Effect of Hyperoxia on Ventilation
BECKER, H., POLO, O., MCNAMARA, S.G., BERTHON-JONES, M., & SULLIVAN, C.E. Ventilatory response to isocapnic hyperoxia. J Appl Physiol 78, 696-701, 1995.
Breathing O2 for up to 1 h either does not influence or slightly increases (6-13%) minute ventilation. However, end-tidal PCO2 (PETCO2) was not kept constant in those experiments. In nine men, we studied the ventilatory, blood pressure, and heart rate responses to 30 min of normobaric isocapnic hyperoxia (50% O2). During isocapnic hyperoxia, arterial PO2 and O2 saturation increased but arterial PCO2, pH, blood pressure, and heart rate did not. Hyperoxia increased minute ventilation by 60%, due to an increase in tidal volume.
BECKER, H.F., POLO, O., MCNAMARA, S.G., BERTHON-JONES, M., & SULLIVAN, C.E. Effect of different levels of hyperoxia on breathing in healthy subjects. J Appl Physiol 81, 1683-1690, 1996.
Is the hyperoxia-induced increase in ventilation (see Becker et al, 1985) dose-dependent? And what is the basis for this increase in ventilation? In eight normal subjects, ventilation was measured while they breathed 30 and 75% O2 for 30 min, at constant PETCO2. The 75% O2 experiment was repeated without controlling PETCO2 in 14 subjects. Minute ventilation increased by 21 and 115% with 30 and 75% isocapnic hyperoxia, respectively. When PETCO2 was not controlled during inhalation of 75% O2, ventilation increased only 16%, the increase being buffered by a 3.6 Torr (9%) decrease in PETCO2. Thus, isocapnic hyperoxia stimulates ventilation in a dose-dependent way. Based on the literature, the authors conclude that the [reverse] Haldane effect is the major cause of hyperoxia-induced increase in ventilation.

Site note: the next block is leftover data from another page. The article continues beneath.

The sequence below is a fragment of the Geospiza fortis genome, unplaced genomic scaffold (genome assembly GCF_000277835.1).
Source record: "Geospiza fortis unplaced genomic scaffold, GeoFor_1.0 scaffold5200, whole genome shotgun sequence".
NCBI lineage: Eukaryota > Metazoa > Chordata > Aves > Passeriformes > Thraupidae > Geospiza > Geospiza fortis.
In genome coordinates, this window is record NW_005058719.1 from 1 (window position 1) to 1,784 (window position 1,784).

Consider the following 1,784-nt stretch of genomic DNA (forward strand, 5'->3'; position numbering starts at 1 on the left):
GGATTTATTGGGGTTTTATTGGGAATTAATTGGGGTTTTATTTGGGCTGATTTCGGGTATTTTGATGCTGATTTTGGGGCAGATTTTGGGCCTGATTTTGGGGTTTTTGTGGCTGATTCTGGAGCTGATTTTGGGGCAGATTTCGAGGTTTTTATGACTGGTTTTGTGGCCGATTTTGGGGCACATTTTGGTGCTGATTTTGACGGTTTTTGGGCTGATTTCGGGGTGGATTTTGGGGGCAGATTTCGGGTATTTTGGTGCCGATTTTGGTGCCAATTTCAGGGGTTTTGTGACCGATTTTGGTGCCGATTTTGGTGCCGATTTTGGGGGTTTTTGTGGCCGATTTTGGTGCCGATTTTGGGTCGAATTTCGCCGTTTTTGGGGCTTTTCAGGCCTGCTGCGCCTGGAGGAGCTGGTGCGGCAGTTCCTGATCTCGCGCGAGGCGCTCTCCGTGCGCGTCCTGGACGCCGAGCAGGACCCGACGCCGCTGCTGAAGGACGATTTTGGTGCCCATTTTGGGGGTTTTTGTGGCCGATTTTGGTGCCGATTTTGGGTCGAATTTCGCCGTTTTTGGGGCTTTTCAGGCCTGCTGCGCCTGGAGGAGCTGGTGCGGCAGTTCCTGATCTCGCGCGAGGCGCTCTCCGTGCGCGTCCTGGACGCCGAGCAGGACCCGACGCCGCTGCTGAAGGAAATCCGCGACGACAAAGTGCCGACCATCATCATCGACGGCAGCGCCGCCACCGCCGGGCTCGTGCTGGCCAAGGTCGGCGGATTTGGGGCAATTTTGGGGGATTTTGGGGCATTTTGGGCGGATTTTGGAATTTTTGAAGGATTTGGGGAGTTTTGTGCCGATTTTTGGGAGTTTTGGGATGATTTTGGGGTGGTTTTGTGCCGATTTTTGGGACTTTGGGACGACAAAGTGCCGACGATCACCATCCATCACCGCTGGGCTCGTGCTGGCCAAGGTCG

ISCOE, S. & FISHER, J.A. Hyperoxia-induced hypocapnia: an underappreciated risk. Chest 128, 430-433, 2005.
In this hypothesis paper, the authors contend that hyperoxia can, paradoxically, reduce O2 delivery to tissues because of a hyperoxia-induced increase in ventilation that causes hypocapnia. This hypocapnia causes vasoconstriction which reduces blood flow. Since O2 delivery is the product of arterial O2 content and perfusion, reductions in perfusion can offset any small increases in content, putting tissues at risk. This has implications for the use of O2 in treating, for example, strokes and heart attacks, and probably explains earlier reports of the adverse effects of administering O2.Preventing hypocapnia during administration of O2 is, they suggest, a good idea.